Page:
Really, the periodic table should look like this:
Figure AT6.2. The periodic table shown with the lanthanides in their proper places.
Chemical reactions depend on the movement of electrons. In a reaction, one atom may accept electrons from another atom. One atom may donate electrons to another atoms. The valence electrons are the outermost electrons in an atom; they are closest to the surface of an atom. That fact makes the valence electrons more likely to interact with other atoms. The valence are also the highest-energy electrons in an atom, and most likely to participate in a reaction.
For these reasons, atoms with similar electron configurations generally behave in similar ways. The repeating properties in each row of the periodic table, as observed by Mendeleev and others, reflect the repeating electron configurations in subsequent rows. The periodic table organizes atoms with similar configurations and properties together in columns.
For the following elements, suggest two other elements that would have similar properties.
a) zinc, Zn b) calcium, Ca c) oxygen, O d) chlorine, Cl e) chromium, Cr
Make a diagram showing the energy levels of different orbitals, arranged by principal quantum number.
"Periodic trends" refer to the way in which physical properties of atoms change across the periodic table. One of the most commonly used periodic trends in chemistry is electronegativity. Electronegativity is closely connected to the basic idea of chemical reactions: the transfer of an electron from one neutral atom to another. It refers to how strongly an atom attracts electrons from other atoms.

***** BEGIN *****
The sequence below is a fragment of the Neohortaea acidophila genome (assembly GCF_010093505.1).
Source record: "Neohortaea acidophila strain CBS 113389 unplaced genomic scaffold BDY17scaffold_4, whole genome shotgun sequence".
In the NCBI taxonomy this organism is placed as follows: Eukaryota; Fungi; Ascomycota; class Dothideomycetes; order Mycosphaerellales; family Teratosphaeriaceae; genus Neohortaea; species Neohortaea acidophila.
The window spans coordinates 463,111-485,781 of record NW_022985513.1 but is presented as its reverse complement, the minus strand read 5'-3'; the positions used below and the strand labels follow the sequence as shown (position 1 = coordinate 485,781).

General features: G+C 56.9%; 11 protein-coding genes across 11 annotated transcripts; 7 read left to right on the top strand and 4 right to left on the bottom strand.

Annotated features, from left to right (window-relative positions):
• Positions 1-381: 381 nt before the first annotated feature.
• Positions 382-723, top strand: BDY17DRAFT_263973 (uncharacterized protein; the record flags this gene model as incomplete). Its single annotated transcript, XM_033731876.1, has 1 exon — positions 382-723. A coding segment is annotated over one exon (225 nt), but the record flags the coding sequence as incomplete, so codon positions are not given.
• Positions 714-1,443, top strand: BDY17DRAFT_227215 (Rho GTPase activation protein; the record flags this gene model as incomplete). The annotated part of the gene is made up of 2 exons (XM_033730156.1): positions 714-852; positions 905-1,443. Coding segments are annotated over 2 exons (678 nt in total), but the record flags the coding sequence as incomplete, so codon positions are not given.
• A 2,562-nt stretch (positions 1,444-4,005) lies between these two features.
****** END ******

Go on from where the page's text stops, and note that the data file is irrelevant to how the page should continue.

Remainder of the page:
There are many scales of electronegativity, based on different physical measurements. Usually, electronegativity is set to an approximately 4-point scale. Atoms with electronegativity of around 4 draw electrons very strongly toward themselves. Atoms with electronegativity of 1 (or lower) only weakly draw electrons toward themselves.
The following data use the Allen scale of electronegativity. The Allen scale uses spectroscopic measurements to estimate the energy of valence electrons in an atom. From these values, the relative attraction of the atom for its valence electrons is placed on a 4 point scale (approximately).
Table AT6.1. The Allen electronegativity values of the second-row elements.